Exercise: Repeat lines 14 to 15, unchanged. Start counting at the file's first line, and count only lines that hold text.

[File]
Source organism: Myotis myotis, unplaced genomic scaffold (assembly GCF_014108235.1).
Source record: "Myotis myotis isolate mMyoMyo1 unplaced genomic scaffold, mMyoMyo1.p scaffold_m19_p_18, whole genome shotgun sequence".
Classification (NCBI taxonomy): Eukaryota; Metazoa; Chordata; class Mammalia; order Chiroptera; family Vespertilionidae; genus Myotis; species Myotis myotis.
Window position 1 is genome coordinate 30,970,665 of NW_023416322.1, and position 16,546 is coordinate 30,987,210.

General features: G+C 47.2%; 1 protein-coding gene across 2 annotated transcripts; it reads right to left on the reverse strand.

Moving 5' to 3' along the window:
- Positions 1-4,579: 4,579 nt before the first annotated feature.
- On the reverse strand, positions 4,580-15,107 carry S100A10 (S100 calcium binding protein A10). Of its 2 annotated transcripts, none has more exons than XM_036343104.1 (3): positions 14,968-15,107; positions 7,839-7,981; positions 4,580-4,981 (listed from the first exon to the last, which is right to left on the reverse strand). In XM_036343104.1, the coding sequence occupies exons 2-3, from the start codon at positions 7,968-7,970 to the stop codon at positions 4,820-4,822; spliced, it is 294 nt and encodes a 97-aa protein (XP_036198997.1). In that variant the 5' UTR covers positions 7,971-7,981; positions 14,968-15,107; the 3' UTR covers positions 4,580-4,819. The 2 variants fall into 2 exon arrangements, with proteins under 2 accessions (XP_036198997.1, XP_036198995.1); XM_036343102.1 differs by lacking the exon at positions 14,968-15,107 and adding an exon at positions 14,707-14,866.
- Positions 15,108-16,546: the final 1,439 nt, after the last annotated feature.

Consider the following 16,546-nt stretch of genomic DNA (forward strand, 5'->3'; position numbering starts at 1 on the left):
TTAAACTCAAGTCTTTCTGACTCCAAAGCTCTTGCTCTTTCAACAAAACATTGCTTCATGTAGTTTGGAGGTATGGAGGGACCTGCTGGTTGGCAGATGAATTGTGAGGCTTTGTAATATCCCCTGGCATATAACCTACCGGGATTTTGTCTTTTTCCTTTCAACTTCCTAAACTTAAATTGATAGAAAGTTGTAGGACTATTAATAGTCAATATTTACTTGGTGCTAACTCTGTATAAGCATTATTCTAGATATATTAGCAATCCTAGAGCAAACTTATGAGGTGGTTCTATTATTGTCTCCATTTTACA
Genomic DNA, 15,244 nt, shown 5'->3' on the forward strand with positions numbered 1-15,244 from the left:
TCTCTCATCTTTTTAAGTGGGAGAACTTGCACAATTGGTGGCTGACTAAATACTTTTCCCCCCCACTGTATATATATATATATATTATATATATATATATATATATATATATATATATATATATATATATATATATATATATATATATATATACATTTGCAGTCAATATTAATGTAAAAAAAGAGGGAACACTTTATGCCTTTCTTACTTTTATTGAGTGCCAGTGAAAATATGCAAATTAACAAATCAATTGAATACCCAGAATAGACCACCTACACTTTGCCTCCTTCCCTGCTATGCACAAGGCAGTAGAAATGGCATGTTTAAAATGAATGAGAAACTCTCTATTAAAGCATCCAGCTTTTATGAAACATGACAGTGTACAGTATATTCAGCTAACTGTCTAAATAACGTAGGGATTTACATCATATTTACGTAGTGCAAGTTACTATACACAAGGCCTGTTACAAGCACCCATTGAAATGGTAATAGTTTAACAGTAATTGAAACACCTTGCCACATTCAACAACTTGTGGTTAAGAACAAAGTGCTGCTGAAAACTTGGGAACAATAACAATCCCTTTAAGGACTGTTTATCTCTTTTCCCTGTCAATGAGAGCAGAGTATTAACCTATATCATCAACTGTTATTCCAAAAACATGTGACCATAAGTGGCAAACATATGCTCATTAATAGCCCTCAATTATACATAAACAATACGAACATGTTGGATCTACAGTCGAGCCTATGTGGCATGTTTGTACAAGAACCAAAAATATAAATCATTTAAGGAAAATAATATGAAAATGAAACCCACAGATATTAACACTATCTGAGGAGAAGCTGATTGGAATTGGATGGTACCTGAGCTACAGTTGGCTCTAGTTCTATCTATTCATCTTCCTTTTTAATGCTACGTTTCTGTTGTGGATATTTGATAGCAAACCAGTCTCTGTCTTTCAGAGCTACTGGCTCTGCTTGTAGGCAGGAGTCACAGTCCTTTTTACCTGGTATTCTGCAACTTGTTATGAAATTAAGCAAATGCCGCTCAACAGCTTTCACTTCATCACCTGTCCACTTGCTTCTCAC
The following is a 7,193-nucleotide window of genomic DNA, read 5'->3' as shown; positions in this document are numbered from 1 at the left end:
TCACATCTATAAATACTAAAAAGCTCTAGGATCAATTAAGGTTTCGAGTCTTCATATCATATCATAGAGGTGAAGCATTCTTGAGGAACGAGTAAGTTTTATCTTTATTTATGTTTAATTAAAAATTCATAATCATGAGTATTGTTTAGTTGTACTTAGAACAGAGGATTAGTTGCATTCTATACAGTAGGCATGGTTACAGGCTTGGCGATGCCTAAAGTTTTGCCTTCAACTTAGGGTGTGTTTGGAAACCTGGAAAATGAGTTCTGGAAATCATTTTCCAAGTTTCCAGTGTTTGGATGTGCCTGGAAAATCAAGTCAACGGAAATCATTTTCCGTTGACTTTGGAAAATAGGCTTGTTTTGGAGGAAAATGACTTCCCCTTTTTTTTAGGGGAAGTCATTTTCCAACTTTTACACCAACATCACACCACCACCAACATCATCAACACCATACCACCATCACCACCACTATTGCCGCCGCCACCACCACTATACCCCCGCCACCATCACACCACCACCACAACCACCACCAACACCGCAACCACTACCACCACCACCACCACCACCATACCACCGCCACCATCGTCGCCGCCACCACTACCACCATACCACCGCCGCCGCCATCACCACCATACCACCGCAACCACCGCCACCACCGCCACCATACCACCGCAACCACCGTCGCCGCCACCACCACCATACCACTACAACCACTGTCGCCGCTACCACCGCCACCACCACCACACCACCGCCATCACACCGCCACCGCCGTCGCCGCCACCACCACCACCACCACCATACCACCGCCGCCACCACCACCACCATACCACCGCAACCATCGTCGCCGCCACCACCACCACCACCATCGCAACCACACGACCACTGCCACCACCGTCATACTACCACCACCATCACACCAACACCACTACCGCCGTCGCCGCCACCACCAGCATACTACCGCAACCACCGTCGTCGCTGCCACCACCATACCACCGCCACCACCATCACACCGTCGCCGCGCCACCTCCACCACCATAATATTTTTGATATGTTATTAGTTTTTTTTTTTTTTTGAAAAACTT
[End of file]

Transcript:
The following is a 7,193-nucleotide window of genomic DNA, read 5'->3' as shown; positions in this document are numbered from 1 at the left end:
TCACATCTATAAATACTAAAAAGCTCTAGGATCAATTAAGGTTTCGAGTCTTCATATCATATCATAGAGGTGAAGCATTCTTGAGGAACGAGTAAGTTTTATCTTTATTTATGTTTAATTAAAAATTCATAATCATGAGTATTGTTTAGTTGTACTTAGAACAGAGGATTAGTTGCATTCTATACAGTAGGCATGGTTACAGGCTTGGCGATGCCTAAAGTTTTGCCTTCAACTTAGGGTGTGTTTGGAAACCTGGAAAATGAGTTCTGGAAATCATTTTCCAAGTTTCCAGTGTTTGGATGTGCCTGGAAAATCAAGTCAACGGAAATCATTTTCCGTTGACTTTGGAAAATAGGCTTGTTTTGGAGGAAAATGACTTCCCCTTTTTTTTAGGGGAAGTCATTTTCCAACTTTTACACCAACATCACACCACCACCAACATCATCAACACCATACCACCATCACCACCACTATTGCCGCCGCCACCACCACTATACCCCCGCCACCATCACACCACCACCACAACCACCACCAACACCGCAACCACTACCACCACCACCACCACCACCATACCACCGCCACCATCGTCGCCGCCACCACTACCACCATACCACCGCCGCCGCCATCACCACCATACCACCGCAACCACCGCCACCACCGCCACCATACCACCGCAACCACCGTCGCCGCCACCACCACCATACCACTACAACCACTGTCGCCGCTACCACCGCCACCACCACCACACCACCGCCATCACACCGCCACCGCCGTCGCCGCCACCACCACCACCACCACCATACCACCGCCGCCACCACCACCACCATACCACCGCAACCATCGTCGCCGCCACCACCACCACCACCATCGCAACCACACGACCACTGCCACCACCGTCATACTACCACCACCATCACACCAACACCACTACCGCCGTCGCCGCCACCACCAGCATACTACCGCAACCACCGTCGTCGCTGCCACCACCATACCACCGCCACCACCATCACACCGTCGCCGCGCCACCTCCACCACCATAATATTTTTGATATGTTATTAGTTTTTTTTTTTTTTTGAAAAACTT